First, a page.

Perhaps her true joy in life was watching her children grow to adulthood. As the grandchildren appeared, she delighted in sharing the holidays and milestones that accompanied their young lives. She enjoyed preparing a superb meal and having the family and friends sit down and enjoy the fruits of her labor. Her table in those years was as important to her as was her yard. She loved preparing the holiday meals as much as the guests and family enjoyed eating them. She and Dad managed to survive the traumatic loss of their youngest son, Kenneth in May of 1972. They continued with their lives as best they could until in December of 1987 Dad passed away. She managed to continue and was tested again in September of 1992 when her first born, Shirley Ann was suddenly taken. Somehow she was able in her own way to survive these losses and carry on with life as it was presented. In the following years besides maintaining her home, yard and garden she did some traveling to Illinois and Missouri visiting relatives. After reaching her upper 70’s or so, she began driving to Hailey, many times with her sister Lula to enjoy the noon meal and socializing at the Senior Center. She even enjoyed a few trips to Jackpot, although quickly realized they weren’t handing out any fortunes. In September of 2007, she fell in her flower garden while digging those persistent weeds and broke a shoulder. This was followed by another fall in late November. Following two surgeries and another stay in Blaine Manor, she finally realized she couldn’t go home and made the decision to move to assisted living at Bridgeview Estates in TF on March 1, 2008. As she used to say, it wasn’t home, but it was where she needed to be and she certainly made the best of it, joining in most of the activities that were available to her. Her days went quite well until on April 21 of this year a fall sent her to the hospital for x-rays. While there, she had another fall that resulted in more surgery for a second broken hip. From there on it was all down hill. She tried but just wasn’t able to come back a third time.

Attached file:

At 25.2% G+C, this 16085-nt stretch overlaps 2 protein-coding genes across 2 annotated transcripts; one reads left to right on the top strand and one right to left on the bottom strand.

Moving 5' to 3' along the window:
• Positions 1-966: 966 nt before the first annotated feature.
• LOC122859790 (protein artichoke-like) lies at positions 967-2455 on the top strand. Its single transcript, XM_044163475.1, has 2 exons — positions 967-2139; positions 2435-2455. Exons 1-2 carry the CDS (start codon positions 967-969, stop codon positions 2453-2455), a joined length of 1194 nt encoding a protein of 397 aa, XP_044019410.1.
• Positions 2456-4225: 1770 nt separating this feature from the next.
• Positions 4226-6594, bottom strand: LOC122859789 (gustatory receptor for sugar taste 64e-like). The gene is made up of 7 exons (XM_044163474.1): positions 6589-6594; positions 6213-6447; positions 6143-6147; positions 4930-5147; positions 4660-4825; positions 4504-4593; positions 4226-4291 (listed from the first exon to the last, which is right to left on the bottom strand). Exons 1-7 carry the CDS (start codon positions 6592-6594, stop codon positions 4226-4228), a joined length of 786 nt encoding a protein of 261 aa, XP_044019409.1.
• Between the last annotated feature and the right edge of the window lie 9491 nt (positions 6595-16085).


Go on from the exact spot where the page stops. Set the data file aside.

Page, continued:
Calvin Coolidge once said, “There’s no dignity quite so impressive, and no one independence quite so important, as living within your means.” As a child of the depression years, I don’t know if she ever read those words, but she certainly lived them. It was very important to her that she paid her own way in later life. She managed to do that in Twin Falls and up until the end.

Her last days were comfortable with no pain. One can’t hope or ask for much more than that. Hospice Visions of Twin Falls was with her when family couldn’t be and the family thanks them for the comfort they brought her in her final days.